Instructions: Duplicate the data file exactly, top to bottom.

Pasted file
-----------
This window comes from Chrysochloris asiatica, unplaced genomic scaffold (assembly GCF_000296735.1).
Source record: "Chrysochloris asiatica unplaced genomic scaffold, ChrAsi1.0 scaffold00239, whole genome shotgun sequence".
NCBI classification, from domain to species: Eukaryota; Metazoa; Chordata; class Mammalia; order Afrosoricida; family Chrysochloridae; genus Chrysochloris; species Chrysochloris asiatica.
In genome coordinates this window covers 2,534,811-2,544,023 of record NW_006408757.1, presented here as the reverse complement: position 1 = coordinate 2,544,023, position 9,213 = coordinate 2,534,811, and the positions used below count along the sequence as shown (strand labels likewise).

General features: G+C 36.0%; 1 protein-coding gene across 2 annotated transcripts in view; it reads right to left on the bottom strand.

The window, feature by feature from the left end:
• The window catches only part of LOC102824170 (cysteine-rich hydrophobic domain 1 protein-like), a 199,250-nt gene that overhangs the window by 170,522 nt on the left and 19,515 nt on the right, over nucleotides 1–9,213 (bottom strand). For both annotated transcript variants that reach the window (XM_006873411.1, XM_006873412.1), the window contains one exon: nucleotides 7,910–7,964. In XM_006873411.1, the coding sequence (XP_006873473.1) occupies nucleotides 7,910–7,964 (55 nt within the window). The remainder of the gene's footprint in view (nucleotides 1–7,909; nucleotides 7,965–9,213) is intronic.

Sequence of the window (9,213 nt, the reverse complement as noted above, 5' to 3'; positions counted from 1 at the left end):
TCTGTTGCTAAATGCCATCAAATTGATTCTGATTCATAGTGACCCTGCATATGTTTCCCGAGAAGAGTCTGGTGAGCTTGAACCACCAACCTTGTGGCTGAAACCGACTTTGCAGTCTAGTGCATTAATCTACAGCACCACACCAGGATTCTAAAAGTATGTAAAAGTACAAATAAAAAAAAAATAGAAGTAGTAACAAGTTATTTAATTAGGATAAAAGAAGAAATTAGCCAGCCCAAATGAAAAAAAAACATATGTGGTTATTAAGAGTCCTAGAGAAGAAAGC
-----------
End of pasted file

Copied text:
This window comes from Chrysochloris asiatica, unplaced genomic scaffold (assembly GCF_000296735.1).
Source record: "Chrysochloris asiatica unplaced genomic scaffold, ChrAsi1.0 scaffold00239, whole genome shotgun sequence".
NCBI classification, from domain to species: Eukaryota; Metazoa; Chordata; class Mammalia; order Afrosoricida; family Chrysochloridae; genus Chrysochloris; species Chrysochloris asiatica.
In genome coordinates this window covers 2,534,811-2,544,023 of record NW_006408757.1, presented here as the reverse complement: position 1 = coordinate 2,544,023, position 9,213 = coordinate 2,534,811, and the positions used below count along the sequence as shown (strand labels likewise).

General features: G+C 36.0%; 1 protein-coding gene across 2 annotated transcripts in view; it reads right to left on the bottom strand.

The window, feature by feature from the left end:
• The window catches only part of LOC102824170 (cysteine-rich hydrophobic domain 1 protein-like), a 199,250-nt gene that overhangs the window by 170,522 nt on the left and 19,515 nt on the right, over nucleotides 1–9,213 (bottom strand). For both annotated transcript variants that reach the window (XM_006873411.1, XM_006873412.1), the window contains one exon: nucleotides 7,910–7,964. In XM_006873411.1, the coding sequence (XP_006873473.1) occupies nucleotides 7,910–7,964 (55 nt within the window). The remainder of the gene's footprint in view (nucleotides 1–7,909; nucleotides 7,965–9,213) is intronic.

Sequence of the window (9,213 nt, the reverse complement as noted above, 5' to 3'; positions counted from 1 at the left end):
TCTGTTGCTAAATGCCATCAAATTGATTCTGATTCATAGTGACCCTGCATATGTTTCCCGAGAAGAGTCTGGTGAGCTTGAACCACCAACCTTGTGGCTGAAACCGACTTTGCAGTCTAGTGCATTAATCTACAGCACCACACCAGGATTCTAAAAGTATGTAAAAGTACAAATAAAAAAAAAATAGAAGTAGTAACAAGTTATTTAATTAGGATAAAAGAAGAAATTAGCCAGCCCAAATGAAAAAAAAACATATGTGGTTATTAAGAGTCCTAGAGAAGAAAGC